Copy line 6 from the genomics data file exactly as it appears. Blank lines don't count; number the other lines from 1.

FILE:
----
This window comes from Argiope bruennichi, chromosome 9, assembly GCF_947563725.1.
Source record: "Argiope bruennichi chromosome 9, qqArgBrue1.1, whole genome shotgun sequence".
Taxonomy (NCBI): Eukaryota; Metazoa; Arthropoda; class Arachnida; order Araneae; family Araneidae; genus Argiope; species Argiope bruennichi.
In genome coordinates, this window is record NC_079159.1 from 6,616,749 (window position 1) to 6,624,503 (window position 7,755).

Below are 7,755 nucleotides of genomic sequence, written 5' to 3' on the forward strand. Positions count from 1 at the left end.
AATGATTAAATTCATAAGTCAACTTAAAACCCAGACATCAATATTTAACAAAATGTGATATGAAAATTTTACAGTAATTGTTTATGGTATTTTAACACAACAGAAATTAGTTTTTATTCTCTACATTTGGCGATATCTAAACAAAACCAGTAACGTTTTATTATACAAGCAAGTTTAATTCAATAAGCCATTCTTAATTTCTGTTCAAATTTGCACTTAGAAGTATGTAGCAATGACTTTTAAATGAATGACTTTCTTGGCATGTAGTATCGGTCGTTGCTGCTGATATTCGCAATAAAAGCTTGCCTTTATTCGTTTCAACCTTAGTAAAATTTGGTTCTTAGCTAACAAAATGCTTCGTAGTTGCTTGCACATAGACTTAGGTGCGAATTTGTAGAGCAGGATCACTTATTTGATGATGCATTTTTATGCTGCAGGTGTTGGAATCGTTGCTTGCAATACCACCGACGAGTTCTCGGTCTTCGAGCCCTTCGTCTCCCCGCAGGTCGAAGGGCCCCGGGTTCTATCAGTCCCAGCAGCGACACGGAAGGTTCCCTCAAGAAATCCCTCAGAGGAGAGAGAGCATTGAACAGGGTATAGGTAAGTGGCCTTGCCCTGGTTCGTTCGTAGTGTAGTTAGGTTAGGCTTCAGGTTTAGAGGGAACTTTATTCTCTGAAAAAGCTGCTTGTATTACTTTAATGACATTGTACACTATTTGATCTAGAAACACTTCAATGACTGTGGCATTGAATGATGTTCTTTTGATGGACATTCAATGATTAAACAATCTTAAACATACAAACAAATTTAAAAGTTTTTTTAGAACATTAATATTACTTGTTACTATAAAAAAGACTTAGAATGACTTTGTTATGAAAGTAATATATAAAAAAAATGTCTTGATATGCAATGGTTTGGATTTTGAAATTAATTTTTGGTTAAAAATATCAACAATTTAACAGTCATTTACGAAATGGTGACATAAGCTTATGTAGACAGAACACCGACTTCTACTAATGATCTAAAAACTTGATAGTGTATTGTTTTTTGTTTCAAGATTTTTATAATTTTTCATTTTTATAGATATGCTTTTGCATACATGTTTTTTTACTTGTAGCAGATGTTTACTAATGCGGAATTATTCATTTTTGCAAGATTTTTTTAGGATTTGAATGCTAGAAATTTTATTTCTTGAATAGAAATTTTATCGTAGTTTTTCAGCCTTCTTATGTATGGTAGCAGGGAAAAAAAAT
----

AATGATTAAATTCATAAGTCAACTTAAAACCCAGACATCAATATTTAACAAAATGTGATATGAAAATTTTACAGTAATTGTTTATGGTATTTTAACACAACAGAAATTAGTTTTTATTCTCTACATTTGGCGATATCTAAACAAAACCAGTAACGTTTTATTATACAAGCAAGTTTAATTCAATAAGCCATTCTTAATTTCTGTTCAAATTTGCACTTAGAAGTATGTAGCAATGACTTTTAAATGAATGACTTTCTTGGCATGTAGTATCGGTCGTTGCTGCTGATATTCGCAATAAAAGCTTGCCTTTATTCGTTTCAACCTTAGTAAAATTTGGTTCTTAGCTAACAAAATGCTTCGTAGTTGCTTGCACATAGACTTAGGTGCGAATTTGTAGAGCAGGATCACTTATTTGATGATGCATTTTTATGCTGCAGGTGTTGGAATCGTTGCTTGCAATACCACCGACGAGTTCTCGGTCTTCGAGCCCTTCGTCTCCCCGCAGGTCGAAGGGCCCCGGGTTCTATCAGTCCCAGCAGCGACACGGAAGGTTCCCTCAAGAAATCCCTCAGAGGAGAGAGAGCATTGAACAGGGTATAGGTAAGTGGCCTTGCCCTGGTTCGTTCGTAGTGTAGTTAGGTTAGGCTTCAGGTTTAGAGGGAACTTTATTCTCTGAAAAAGCTGCTTGTATTACTTTAATGACATTGTACACTATTTGATCTAGAAACACTTCAATGACTGTGGCATTGAATGATGTTCTTTTGATGGACATTCAATGATTAAACAATCTTAAACATACAAACAAATTTAAAAGTTTTTTTAGAACATTAATATTACTTGTTACTATAAAAAAGACTTAGAATGACTTTGTTATGAAAGTAATATATAAAAAAAATGTCTTGATATGCAATGGTTTGGATTTTGAAATTAATTTTTGGTTAAAAATATCAACAATTTAACAGTCATTTACGAAATGGTGACATAAGCTTATGTAGACAGAACACCGACTTCTACTAATGATCTAAAAACTTGATAGTGTATTGTTTTTTGTTTCAAGATTTTTATAATTTTTCATTTTTATAGATATGCTTTTGCATACATGTTTTTTTACTTGTAGCAGATGTTTACTAATGCGGAATTATTCATTTTTGCAAGATTTTTTTAGGATTTGAATGCTAGAAATTTTATTTCTTGAATAGAAATTTTATCGTAGTTTTTCAGCCTTCTTATGTATGGTAGCAGGGAAAAAAAAT